Nonethe­less, many are fret­ting that China’s ex­change-rate ad­just­ment has trig­gered a “cur­rency war,” with other emerg­ing economies de­valu­ing as well. But, more than a year af­ter the eco­nomic fun­da­men­tals swung against emerg­ing mar­kets (and es­pe­cially away from com­modi­ties) and to­ward the United States, this ad­just­ment was due. Though the Chi­nese move likely in­flu­enced the tim­ing, other de­val­u­a­tions would have in­evitably taken place. Warn­ings about com­pet­i­tive de­val­u­a­tions are mis­lead­ing.

Ex­hibit B in the case against at­tribut­ing fi­nan­cial de­vel­op­ments in China to gov­ern­ment in­ter­ven­tion is the stock-mar­ket bub­ble that cul­mi­nated in June. Ac­cord­ing to the con­ven­tional wis­dom, the author­i­ties con­sis­tently in­ter­vened not only to try to boost the mar­ket af­ter the col­lapse, but also dur­ing its year-long run-up, when the Shang­hai Stock Ex­change com­pos­ite in­dex more than dou­bled. The fin­ger-wag­ging im­pli­ca­tion is that Chi­nese pol­i­cy­mak­ers, par­tic­u­larly the stock-mar­ket reg­u­la­tor, have only them­selves to blame for the bub­ble.

There is un­doubt­edly some truth to this story. It seems clear that the ex­tra­or­di­nary run-up in eq­uity prices was fu­eled by a surge in mar­gin fi­nanc­ing of stock pur­chases, which was le­galised in 2010-2011 and en­cour­aged by the PBOC’s mon­e­tary eas­ing since last Novem­ber. Like­wise, there was plenty of sup­port for the bull mar­ket in gov­ern­ment-spon­sored news media, for ex­am­ple.

But what many com­men­ta­tors fail to note is that China’s reg­u­la­tory author­i­ties took ac­tion to try to dampen prices over the last six months of the run-up. They tight­ened mar­gin re­quire­ments in Jan­uary, and again in April, when they also fa­cil­i­tated short-selling by ex­pand­ing the num­ber of el­i­gi­ble stocks. The event that ul­ti­mately seems to have pricked the bub­ble was the China Se­cu­ri­ties Reg­u­la­tory Com­mis­sion’s June 12 an­nounce­ment of plans to limit the amount that bro­ker­ages could lend for stock trad­ing.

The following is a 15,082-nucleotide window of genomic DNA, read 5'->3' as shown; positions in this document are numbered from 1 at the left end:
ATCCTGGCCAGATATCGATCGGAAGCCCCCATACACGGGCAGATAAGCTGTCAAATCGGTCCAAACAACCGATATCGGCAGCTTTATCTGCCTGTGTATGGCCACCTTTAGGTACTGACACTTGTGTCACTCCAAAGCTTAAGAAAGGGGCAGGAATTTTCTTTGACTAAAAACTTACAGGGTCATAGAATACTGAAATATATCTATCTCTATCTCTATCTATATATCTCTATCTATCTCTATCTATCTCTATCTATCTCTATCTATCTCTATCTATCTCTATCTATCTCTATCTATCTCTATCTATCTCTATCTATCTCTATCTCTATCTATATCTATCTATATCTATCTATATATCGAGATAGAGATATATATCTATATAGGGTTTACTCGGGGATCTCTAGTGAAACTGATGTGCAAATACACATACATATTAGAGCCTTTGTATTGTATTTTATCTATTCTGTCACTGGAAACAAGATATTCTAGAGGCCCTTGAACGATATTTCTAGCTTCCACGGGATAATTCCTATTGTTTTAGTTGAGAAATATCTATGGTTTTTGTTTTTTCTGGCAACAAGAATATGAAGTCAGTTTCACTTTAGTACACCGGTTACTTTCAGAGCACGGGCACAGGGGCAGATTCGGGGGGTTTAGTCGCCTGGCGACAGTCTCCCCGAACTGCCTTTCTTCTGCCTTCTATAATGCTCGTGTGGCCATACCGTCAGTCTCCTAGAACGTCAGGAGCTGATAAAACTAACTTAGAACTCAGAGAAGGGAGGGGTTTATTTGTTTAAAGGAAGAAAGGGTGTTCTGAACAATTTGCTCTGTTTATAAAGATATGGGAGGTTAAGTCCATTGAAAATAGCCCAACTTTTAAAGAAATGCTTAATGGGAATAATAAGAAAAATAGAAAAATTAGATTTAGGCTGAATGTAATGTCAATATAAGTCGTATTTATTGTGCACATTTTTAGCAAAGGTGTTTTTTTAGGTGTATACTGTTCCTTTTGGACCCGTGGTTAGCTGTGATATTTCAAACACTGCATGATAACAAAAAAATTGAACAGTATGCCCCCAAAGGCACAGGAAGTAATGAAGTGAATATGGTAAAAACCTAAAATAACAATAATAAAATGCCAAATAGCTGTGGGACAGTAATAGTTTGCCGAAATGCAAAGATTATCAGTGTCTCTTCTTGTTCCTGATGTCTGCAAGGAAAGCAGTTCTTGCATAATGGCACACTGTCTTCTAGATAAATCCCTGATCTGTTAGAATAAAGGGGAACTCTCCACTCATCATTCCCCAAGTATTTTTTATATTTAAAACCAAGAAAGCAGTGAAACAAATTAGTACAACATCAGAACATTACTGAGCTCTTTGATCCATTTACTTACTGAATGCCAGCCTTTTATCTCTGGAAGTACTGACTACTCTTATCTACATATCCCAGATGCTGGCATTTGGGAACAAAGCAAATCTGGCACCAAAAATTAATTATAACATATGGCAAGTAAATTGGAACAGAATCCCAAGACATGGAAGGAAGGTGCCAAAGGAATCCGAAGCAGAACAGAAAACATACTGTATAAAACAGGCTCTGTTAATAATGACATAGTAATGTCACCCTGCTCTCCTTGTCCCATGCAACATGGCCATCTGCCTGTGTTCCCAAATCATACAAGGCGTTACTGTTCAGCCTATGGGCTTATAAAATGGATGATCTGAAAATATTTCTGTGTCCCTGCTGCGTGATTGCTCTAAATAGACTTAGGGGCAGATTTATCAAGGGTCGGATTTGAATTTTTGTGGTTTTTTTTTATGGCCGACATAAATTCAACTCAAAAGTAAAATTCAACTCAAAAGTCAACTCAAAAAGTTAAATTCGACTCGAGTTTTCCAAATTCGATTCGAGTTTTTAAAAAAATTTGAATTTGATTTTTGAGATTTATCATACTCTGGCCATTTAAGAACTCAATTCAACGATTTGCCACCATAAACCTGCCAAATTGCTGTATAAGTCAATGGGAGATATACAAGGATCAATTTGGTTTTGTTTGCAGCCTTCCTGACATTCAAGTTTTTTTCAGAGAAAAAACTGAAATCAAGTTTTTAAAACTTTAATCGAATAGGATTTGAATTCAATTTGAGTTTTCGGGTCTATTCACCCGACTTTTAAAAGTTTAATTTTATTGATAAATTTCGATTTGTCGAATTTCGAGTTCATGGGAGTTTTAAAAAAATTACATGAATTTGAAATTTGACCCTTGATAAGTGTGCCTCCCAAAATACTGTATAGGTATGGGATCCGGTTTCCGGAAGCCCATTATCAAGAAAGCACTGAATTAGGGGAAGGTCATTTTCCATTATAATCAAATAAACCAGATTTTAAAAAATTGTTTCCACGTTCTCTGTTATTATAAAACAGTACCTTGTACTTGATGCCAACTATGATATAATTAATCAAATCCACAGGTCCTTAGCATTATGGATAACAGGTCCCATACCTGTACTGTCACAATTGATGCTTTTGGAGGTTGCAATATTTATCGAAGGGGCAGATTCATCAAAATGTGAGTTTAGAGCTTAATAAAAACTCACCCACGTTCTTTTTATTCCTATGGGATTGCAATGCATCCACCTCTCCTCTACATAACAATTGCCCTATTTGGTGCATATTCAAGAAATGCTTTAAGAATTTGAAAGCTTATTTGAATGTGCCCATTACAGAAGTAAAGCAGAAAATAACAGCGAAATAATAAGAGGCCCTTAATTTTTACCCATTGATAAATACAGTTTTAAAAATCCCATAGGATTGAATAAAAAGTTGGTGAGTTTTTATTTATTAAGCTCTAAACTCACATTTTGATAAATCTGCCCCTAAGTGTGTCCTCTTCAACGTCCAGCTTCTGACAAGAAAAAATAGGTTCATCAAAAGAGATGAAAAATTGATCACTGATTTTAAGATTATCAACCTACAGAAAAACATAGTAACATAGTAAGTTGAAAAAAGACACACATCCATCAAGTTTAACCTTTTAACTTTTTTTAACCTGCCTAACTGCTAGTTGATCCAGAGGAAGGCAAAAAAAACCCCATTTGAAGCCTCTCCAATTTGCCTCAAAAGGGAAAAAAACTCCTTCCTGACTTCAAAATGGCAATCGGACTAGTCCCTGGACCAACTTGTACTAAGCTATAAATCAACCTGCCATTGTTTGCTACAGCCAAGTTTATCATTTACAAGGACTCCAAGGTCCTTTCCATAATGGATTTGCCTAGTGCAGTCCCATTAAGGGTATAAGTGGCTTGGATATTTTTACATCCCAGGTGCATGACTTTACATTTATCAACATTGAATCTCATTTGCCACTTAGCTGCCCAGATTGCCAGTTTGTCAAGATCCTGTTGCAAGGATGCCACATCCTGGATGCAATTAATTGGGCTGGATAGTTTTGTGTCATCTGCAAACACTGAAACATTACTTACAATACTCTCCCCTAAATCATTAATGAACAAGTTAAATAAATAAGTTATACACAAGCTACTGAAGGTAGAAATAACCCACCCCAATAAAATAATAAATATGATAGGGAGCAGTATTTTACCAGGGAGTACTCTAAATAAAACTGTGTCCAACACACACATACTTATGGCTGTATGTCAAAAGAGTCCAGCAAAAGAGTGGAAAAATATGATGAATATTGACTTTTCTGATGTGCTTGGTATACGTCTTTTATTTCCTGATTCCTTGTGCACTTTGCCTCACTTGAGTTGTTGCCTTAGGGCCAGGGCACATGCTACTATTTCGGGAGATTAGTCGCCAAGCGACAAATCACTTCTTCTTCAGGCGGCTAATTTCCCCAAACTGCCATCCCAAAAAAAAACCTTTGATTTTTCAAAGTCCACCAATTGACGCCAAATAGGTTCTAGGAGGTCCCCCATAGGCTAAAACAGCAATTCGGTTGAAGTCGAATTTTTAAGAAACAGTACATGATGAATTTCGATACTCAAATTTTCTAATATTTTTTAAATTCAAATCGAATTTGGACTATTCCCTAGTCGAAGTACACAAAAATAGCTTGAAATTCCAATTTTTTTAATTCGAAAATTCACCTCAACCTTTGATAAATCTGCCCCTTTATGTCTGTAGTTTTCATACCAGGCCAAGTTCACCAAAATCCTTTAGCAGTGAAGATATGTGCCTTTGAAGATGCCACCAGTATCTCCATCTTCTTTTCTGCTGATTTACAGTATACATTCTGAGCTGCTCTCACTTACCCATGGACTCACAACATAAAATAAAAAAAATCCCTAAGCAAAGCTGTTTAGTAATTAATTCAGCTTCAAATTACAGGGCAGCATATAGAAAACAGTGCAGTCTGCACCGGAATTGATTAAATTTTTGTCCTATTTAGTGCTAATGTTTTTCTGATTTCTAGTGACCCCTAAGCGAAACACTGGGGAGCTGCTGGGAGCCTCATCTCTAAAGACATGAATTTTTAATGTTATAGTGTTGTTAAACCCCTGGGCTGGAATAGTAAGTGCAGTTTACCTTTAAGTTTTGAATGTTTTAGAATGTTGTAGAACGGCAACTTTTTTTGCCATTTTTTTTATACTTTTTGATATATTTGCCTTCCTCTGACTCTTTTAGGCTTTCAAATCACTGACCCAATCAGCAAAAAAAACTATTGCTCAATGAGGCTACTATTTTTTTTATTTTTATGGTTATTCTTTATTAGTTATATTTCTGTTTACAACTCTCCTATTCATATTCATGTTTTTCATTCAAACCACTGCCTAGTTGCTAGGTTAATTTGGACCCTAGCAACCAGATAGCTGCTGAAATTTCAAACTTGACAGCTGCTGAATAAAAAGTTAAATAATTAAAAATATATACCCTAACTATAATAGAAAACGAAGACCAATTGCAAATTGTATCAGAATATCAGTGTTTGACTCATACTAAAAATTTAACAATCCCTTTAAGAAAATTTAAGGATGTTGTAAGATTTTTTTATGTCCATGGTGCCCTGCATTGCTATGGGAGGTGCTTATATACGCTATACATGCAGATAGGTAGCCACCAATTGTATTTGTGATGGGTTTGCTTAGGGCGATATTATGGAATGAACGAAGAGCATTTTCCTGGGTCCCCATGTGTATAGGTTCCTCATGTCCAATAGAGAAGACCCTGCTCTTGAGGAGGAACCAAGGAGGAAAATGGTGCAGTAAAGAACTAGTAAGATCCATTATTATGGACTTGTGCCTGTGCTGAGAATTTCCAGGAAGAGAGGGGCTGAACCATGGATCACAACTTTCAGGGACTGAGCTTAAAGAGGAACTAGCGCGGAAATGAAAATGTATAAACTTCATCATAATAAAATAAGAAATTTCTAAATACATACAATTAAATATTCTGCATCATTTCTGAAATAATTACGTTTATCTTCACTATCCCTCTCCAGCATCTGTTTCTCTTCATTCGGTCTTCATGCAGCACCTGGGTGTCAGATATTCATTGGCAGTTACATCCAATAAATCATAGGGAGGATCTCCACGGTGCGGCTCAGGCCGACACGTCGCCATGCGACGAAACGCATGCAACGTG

This is pre­cisely the kind of counter-cycli­cal macro­pru­den­tial pol­icy that econ­o­mists of­ten rec­om­mend. But, whereas ad­vanced economies rarely im­ple­ment this ad­vice, China and many other de­vel­op­ing coun­tries do tend to ad­just reg­u­la­tion, in­clud­ing re­serve re­quire­ments for banks and ceil­ings on home­buy­ers’ bor­row­ing, coun­ter­cycli­cally.

One could crit­i­cise the Chi­nese reg­u­la­tor on the grounds that the ef­fect of its moves to in­crease mar­gin re­quire­ments did not last long; or one could crit­i­cise it on the grounds that its moves caused the re­cent crash. But, ei­ther way, these mea­sures were in­tended to stem the rise in mar­ket prices, rather than to con­trib­ute to it.

This is not a triv­ial point. Nor is the fact that the PBOC’s in­ter­ven­tions in the for­eign-ex­change mar­ket over the last year have aimed to dampen the ren­minbi’s de­pre­ci­a­tion, not add to it. Given this, it is facile to blame China’s prob­lems on gov­ern­ment in­ter­ven­tion.